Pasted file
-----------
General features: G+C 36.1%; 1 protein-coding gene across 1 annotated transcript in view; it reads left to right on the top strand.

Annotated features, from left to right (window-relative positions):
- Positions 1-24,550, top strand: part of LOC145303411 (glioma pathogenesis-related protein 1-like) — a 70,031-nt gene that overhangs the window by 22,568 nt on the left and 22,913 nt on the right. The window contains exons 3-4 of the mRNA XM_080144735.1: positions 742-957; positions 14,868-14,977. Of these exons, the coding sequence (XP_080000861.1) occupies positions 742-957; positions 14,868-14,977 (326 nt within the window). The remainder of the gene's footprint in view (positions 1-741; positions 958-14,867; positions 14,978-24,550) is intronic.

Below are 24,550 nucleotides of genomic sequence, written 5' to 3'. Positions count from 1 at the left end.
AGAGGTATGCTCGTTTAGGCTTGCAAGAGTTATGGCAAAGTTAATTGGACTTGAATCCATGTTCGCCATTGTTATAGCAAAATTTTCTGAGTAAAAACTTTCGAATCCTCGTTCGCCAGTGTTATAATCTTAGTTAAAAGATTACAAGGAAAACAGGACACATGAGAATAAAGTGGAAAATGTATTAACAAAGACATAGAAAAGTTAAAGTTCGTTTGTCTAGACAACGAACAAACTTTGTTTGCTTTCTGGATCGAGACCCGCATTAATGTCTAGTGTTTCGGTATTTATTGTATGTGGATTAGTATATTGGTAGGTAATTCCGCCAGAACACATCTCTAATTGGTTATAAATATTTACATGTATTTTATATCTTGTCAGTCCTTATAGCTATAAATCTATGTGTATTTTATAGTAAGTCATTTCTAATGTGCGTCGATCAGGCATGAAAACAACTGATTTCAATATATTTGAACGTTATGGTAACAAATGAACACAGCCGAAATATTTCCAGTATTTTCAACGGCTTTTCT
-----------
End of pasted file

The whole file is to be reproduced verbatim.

General features: G+C 36.1%; 1 protein-coding gene across 1 annotated transcript in view; it reads left to right on the top strand.

Annotated features, from left to right (window-relative positions):
- Positions 1-24,550, top strand: part of LOC145303411 (glioma pathogenesis-related protein 1-like) — a 70,031-nt gene that overhangs the window by 22,568 nt on the left and 22,913 nt on the right. The window contains exons 3-4 of the mRNA XM_080144735.1: positions 742-957; positions 14,868-14,977. Of these exons, the coding sequence (XP_080000861.1) occupies positions 742-957; positions 14,868-14,977 (326 nt within the window). The remainder of the gene's footprint in view (positions 1-741; positions 958-14,867; positions 14,978-24,550) is intronic.

Below are 24,550 nucleotides of genomic sequence, written 5' to 3'. Positions count from 1 at the left end.
AGAGGTATGCTCGTTTAGGCTTGCAAGAGTTATGGCAAAGTTAATTGGACTTGAATCCATGTTCGCCATTGTTATAGCAAAATTTTCTGAGTAAAAACTTTCGAATCCTCGTTCGCCAGTGTTATAATCTTAGTTAAAAGATTACAAGGAAAACAGGACACATGAGAATAAAGTGGAAAATGTATTAACAAAGACATAGAAAAGTTAAAGTTCGTTTGTCTAGACAACGAACAAACTTTGTTTGCTTTCTGGATCGAGACCCGCATTAATGTCTAGTGTTTCGGTATTTATTGTATGTGGATTAGTATATTGGTAGGTAATTCCGCCAGAACACATCTCTAATTGGTTATAAATATTTACATGTATTTTATATCTTGTCAGTCCTTATAGCTATAAATCTATGTGTATTTTATAGTAAGTCATTTCTAATGTGCGTCGATCAGGCATGAAAACAACTGATTTCAATATATTTGAACGTTATGGTAACAAATGAACACAGCCGAAATATTTCCAGTATTTTCAACGGCTTTTCT